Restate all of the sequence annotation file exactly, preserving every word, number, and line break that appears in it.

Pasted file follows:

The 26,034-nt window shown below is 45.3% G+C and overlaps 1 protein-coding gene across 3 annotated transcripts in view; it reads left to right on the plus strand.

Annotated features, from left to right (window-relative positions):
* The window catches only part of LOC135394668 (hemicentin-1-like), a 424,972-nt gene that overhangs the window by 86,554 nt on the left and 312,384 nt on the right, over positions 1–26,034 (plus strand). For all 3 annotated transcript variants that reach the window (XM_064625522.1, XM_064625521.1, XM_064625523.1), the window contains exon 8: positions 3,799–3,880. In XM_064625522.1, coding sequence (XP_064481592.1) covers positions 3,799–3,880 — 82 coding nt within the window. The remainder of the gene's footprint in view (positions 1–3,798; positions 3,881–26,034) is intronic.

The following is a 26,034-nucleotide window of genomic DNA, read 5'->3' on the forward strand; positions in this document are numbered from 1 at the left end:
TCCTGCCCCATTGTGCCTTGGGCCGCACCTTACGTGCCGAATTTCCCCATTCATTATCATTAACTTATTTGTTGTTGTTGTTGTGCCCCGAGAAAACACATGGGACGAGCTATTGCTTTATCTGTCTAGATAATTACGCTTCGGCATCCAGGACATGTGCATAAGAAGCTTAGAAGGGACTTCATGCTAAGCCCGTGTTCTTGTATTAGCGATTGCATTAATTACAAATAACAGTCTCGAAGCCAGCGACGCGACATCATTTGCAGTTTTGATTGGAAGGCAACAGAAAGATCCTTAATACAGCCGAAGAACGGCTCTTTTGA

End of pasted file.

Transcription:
The 26,034-nt window shown below is 45.3% G+C and overlaps 1 protein-coding gene across 3 annotated transcripts in view; it reads left to right on the plus strand.

Annotated features, from left to right (window-relative positions):
* The window catches only part of LOC135394668 (hemicentin-1-like), a 424,972-nt gene that overhangs the window by 86,554 nt on the left and 312,384 nt on the right, over positions 1–26,034 (plus strand). For all 3 annotated transcript variants that reach the window (XM_064625522.1, XM_064625521.1, XM_064625523.1), the window contains exon 8: positions 3,799–3,880. In XM_064625522.1, coding sequence (XP_064481592.1) covers positions 3,799–3,880 — 82 coding nt within the window. The remainder of the gene's footprint in view (positions 1–3,798; positions 3,881–26,034) is intronic.

The following is a 26,034-nucleotide window of genomic DNA, read 5'->3' on the forward strand; positions in this document are numbered from 1 at the left end:
TCCTGCCCCATTGTGCCTTGGGCCGCACCTTACGTGCCGAATTTCCCCATTCATTATCATTAACTTATTTGTTGTTGTTGTTGTGCCCCGAGAAAACACATGGGACGAGCTATTGCTTTATCTGTCTAGATAATTACGCTTCGGCATCCAGGACATGTGCATAAGAAGCTTAGAAGGGACTTCATGCTAAGCCCGTGTTCTTGTATTAGCGATTGCATTAATTACAAATAACAGTCTCGAAGCCAGCGACGCGACATCATTTGCAGTTTTGATTGGAAGGCAACAGAAAGATCCTTAATACAGCCGAAGAACGGCTCTTTTGA